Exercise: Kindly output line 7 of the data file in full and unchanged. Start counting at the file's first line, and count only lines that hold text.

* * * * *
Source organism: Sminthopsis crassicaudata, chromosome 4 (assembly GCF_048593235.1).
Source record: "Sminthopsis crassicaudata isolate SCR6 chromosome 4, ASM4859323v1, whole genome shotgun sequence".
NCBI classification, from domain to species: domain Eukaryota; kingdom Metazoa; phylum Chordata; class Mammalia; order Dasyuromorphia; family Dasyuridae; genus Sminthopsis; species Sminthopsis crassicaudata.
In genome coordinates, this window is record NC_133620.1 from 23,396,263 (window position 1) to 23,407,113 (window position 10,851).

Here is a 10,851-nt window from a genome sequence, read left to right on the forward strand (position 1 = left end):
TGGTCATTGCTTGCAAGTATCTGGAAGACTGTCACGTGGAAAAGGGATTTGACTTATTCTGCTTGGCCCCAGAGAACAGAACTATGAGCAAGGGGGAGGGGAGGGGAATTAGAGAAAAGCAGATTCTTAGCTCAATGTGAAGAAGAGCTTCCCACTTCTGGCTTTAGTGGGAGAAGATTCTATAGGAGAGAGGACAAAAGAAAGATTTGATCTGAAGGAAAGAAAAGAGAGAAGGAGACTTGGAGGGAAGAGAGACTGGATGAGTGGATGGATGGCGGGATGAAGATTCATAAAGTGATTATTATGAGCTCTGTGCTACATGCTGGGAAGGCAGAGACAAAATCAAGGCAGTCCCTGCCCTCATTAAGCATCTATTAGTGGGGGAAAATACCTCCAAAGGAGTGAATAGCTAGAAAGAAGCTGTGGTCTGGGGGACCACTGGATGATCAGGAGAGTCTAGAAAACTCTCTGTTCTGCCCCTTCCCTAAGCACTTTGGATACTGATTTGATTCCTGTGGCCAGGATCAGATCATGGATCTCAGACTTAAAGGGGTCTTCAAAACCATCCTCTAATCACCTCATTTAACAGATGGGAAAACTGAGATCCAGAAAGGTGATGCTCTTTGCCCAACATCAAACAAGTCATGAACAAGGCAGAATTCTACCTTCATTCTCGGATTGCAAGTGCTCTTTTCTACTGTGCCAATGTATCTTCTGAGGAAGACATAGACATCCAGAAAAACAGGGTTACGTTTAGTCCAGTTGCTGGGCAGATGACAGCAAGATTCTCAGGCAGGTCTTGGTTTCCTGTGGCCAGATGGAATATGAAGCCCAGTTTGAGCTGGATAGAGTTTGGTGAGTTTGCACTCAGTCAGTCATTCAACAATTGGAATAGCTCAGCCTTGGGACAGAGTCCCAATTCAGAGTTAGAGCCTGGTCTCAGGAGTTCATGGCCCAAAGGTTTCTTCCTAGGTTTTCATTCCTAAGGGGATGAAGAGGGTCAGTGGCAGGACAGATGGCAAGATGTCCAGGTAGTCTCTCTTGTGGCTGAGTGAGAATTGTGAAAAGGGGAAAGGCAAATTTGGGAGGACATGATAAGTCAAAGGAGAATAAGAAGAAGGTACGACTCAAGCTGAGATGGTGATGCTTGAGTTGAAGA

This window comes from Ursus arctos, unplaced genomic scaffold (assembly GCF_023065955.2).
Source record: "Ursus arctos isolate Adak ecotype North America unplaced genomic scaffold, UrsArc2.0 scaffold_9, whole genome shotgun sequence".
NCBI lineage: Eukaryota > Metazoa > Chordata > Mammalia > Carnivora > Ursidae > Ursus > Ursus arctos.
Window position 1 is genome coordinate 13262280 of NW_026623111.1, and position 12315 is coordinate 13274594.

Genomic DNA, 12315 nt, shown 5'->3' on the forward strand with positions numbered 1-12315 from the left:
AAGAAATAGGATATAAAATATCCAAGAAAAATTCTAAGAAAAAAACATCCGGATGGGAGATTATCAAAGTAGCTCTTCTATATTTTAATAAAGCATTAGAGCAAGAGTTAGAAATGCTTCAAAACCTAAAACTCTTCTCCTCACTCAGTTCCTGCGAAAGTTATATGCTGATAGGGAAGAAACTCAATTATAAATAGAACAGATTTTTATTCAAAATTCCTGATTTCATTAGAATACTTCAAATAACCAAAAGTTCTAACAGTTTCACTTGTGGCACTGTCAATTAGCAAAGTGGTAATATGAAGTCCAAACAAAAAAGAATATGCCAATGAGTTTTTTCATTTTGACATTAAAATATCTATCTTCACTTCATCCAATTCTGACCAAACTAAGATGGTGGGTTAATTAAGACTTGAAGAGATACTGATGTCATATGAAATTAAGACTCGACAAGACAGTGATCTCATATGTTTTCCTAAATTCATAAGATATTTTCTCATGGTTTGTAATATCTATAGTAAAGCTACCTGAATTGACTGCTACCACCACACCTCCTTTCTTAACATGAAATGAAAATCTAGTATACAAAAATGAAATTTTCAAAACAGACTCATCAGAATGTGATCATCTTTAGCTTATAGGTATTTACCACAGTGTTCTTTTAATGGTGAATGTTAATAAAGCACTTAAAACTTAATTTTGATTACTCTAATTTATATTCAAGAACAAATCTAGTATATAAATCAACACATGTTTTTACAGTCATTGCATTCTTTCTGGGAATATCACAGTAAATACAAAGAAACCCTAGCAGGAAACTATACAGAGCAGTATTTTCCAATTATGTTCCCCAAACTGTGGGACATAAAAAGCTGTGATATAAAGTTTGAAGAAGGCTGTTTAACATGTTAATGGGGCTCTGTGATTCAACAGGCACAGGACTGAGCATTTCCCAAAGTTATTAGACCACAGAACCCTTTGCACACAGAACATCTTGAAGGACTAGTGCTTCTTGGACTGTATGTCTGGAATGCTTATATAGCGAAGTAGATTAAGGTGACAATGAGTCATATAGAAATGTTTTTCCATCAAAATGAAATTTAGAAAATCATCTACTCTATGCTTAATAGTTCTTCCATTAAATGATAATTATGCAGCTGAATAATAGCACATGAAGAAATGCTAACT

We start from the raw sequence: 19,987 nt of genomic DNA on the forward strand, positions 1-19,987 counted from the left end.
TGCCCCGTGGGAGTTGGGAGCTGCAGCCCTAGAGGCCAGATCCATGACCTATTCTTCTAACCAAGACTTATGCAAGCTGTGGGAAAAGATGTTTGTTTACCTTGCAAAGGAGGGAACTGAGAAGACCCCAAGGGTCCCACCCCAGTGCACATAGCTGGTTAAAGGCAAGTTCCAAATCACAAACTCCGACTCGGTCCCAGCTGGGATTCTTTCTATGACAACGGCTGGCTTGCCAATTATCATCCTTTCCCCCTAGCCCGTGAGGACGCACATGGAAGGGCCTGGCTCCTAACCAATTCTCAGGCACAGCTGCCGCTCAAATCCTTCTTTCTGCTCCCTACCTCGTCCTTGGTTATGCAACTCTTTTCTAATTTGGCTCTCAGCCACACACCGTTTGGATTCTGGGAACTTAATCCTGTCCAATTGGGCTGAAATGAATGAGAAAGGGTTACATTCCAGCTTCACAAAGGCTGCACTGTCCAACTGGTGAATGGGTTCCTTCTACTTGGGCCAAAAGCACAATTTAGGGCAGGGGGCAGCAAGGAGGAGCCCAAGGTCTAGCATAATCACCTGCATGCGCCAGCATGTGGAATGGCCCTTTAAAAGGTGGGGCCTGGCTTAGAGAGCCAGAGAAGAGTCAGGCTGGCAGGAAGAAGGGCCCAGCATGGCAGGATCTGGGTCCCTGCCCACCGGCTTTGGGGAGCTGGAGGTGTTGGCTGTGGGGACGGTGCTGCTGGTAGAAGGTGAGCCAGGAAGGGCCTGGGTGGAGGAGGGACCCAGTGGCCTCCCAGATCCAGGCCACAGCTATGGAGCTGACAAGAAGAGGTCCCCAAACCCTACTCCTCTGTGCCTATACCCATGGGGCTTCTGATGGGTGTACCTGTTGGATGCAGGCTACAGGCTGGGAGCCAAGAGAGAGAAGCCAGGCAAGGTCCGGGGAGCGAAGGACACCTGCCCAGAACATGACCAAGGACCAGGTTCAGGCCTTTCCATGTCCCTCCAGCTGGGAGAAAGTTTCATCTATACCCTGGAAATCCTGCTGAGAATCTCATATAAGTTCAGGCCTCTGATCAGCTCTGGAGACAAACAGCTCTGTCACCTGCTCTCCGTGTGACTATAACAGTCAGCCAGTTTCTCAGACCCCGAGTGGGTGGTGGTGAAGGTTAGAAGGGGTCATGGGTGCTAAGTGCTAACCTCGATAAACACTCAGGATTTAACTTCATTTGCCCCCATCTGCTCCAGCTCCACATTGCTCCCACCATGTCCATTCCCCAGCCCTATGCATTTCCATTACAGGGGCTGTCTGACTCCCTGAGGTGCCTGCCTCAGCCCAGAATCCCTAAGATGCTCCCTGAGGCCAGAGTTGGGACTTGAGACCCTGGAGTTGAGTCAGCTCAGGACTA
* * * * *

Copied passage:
This window comes from Ursus arctos, unplaced genomic scaffold (assembly GCF_023065955.2).